In the fall of 1976 I was invited to tag along with some folks on a guided elk hunt deep into the backcountry of Northern Idaho our destination was an area known as the Devils Bedstead. Being nineteen at the time and always short on cash I agreed to go along as a camp helper, by doing so I would be allowed to join in the adventure all I needed to do was protect the camp cook from bears and help out with the packing. No problem here, I could shoot with the best of them and every day was spent on the back of a horse so this was of course a no brainer, so off I went. As we made the three hour horseback ride from base camp to the hunt camp I became quite concerned with the extreme steepness of the terrain, we were riding on a trail no more than 24” wide, and over a half mile of it was on the edge of a sheer 800’ plus drop to the Rising River rushing below. I remember thinking how glad I was that we were making this trip during the daylight hours, my dad had shared with me his fear from former years when they made a rush trip out one night, and believe me if it scared him it would scare anyone. Then if that wasn’t bad enough upon arriving at camp we were told that just a week before a guide has lost his life on that trail, he was tied hard and fast to his string when the trailing mule went off the trail dragging the entire string with him. They found the guide the next day his lifeless body severely broken by the fall, “yup you never tie hard and fast” barked one of the trail hands.
For the better part of the week I spent most of my time feeding and caring for stock, hauling water and provisions from one place to another, or chasing off bears that wandered in looking for a easy meal. It was late one afternoon when the guide came in and told me to saddle up the horse and get two teams ready, we needed feed and supplies which meant we were headed back to base camp. Well I did the math and quickly surmised that one of two things was about to happen, either I was spending the night at base camp, or I was riding back on that narrow trail in bear infested country after dark! Either way I was not leaving camp without my 44magnum revolver with the 7” barrel for protection, I knew I could stop anything we would encounter with it, the only question was how long would it take and would I be able to hit it while shaking profusely.
Well despite my intense prayers and fears once we loaded the hay and supplies on those mules we were headed out of base camp back down that dreaded trail on what was surely the darkest night I have ever seen. I truly could not see my hand in front of my face, and the use of any form of light was forbidden it was just too risky for the livestock. You see they could see in the darkness just fine, however just the faintest glow from a flashlight could give them short term blindness and send us all tumbling to the bottom of a ravine. The guide was a man of very few words, so few in fact that we never spoke once we started the three hour return trip to hunt camp, and other than the two times I saw him signal me with his light I felt completely and utterly alone in a very unfamiliar and treacherous place. At one point I startled what I thought was a bear and as he clamored up the bank sending rocks flying I made a move for my 44 in doing so I unsnapped the belt strap on my holster and thank God I stopped the gun from falling with my elbow. Now I’m in a pickle, if this gun falls and goes off were doomed these animals will surely bolt, I can’t let go of my reins or rope because after all I’m not tied hard and fast, so I’m left with attempting a task that is difficult enough with two hands let alone one. If I stopped and the guide continued on I would be stuck out here alone with no light and no idea of how to get to our destination, even if the horses knew the way I was not wanting to trust animals I had no history with if I didn’t have to. Well you guessed it, there was no way I could to re-attach this holster to my belt no matter how hard I tried, my only option; continue to lean over and hold it against my thigh with my elbow, I wonder how much longer we have to ride?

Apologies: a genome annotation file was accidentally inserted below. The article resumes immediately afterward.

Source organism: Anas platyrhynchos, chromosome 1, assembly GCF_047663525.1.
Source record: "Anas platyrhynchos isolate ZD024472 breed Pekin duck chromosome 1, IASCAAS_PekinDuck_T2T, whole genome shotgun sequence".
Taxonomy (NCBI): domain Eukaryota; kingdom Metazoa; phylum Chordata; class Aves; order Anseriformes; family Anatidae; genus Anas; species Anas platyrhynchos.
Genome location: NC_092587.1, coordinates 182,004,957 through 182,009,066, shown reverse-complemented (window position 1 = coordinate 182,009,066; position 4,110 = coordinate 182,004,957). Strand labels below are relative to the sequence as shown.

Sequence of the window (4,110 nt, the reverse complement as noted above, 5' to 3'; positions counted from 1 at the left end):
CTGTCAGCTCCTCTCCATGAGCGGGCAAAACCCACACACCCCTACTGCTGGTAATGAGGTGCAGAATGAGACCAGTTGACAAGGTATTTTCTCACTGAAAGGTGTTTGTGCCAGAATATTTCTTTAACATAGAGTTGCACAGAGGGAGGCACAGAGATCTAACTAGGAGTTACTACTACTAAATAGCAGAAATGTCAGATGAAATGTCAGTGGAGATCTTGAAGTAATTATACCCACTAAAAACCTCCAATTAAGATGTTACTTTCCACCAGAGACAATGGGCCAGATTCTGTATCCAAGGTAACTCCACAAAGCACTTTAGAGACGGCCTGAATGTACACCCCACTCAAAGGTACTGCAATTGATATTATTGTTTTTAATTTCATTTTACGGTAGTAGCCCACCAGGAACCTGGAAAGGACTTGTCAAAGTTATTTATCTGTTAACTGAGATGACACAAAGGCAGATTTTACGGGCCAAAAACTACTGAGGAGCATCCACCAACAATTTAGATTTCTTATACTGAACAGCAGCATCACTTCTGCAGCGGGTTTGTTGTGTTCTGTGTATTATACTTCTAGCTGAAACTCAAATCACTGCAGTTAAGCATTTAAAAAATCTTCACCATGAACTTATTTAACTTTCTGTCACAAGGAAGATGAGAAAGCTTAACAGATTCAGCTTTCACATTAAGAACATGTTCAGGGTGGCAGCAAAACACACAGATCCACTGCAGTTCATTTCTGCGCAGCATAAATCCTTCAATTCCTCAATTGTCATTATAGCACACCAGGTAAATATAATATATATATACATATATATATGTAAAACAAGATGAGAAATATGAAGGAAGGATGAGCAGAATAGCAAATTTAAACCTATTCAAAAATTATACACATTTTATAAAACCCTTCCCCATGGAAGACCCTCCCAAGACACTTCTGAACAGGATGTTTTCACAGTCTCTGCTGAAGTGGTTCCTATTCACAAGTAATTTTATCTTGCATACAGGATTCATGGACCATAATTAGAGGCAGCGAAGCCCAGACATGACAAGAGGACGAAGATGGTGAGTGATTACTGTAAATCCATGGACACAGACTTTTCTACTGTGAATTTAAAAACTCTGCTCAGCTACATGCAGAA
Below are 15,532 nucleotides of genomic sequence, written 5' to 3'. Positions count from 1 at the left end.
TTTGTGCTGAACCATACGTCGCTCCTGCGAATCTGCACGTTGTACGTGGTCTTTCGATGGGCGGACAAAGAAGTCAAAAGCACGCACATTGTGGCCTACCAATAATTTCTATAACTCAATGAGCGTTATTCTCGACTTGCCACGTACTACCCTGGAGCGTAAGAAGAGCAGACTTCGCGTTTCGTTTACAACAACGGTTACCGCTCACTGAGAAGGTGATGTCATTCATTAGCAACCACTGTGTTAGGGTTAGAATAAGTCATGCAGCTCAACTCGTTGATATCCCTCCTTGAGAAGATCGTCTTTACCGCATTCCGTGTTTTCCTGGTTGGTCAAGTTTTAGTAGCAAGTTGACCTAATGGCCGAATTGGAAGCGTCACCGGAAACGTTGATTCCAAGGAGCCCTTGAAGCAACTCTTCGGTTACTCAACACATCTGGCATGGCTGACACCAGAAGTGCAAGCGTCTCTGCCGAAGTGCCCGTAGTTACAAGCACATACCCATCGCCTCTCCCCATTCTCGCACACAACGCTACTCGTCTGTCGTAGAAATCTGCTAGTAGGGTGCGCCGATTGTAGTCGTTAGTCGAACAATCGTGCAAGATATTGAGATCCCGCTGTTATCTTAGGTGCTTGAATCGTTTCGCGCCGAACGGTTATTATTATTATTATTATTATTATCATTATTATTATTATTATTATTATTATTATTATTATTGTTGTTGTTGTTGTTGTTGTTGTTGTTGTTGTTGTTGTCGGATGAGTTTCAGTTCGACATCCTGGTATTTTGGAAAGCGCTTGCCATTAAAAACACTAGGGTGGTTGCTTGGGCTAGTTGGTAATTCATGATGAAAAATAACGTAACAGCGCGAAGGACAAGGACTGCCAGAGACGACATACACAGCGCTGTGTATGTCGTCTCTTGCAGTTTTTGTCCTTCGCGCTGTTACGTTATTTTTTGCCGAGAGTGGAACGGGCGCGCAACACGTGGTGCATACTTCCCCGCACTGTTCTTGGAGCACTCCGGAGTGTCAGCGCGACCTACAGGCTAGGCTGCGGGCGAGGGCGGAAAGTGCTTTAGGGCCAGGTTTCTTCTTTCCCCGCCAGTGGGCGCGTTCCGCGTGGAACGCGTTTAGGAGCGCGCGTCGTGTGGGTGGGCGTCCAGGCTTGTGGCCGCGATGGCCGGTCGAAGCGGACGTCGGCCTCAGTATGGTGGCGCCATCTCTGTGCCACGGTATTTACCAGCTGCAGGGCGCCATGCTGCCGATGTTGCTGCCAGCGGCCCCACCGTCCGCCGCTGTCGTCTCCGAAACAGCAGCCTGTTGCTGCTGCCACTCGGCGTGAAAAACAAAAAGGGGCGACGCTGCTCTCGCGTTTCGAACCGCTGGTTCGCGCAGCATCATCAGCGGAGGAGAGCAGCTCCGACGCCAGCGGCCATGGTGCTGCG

Oh yes we made it, and everything turned out just fine, I was a little sore to say the least but we made it in one piece all the way to our destination. I had long since left this memory stored away deep in the archives of my brain until just a few nights ago when it came rushing back to the forefront of memories. You see that night of terror was very much like what my family and I are going through; we are in a foreign place somewhere we have never been and yes the night is dark. We can’t see what lies ahead, all we see is what we imagine, or what we know based upon what the word of God promises us, yet even that is not a material thing. We are doing all we can to hold things together and we keep our eyes ahead searching and seeking a sign from the one who is leading the way, one wrong step and death awaits, and the enemy has stationed himself along the path waiting for any opportunity to cause us to doubt. Maybe it’s good that we can’t see, maybe it’s best that we diligently seek the light, and sure it is good that we know where our destination is, but I must admit it is far easier said than done.
Thank you Lord for the strength!
Dawn is doing rather well, her tummy is always sore and the nausea can sometimes be overwhelming, but all and all she looks very good considering her disease. This Tuesday the 2nd we meet with her doctor to discuss how things are progressing, prayerfully we will hear that the lord is doing a miracle, and no matter what we will share our faith!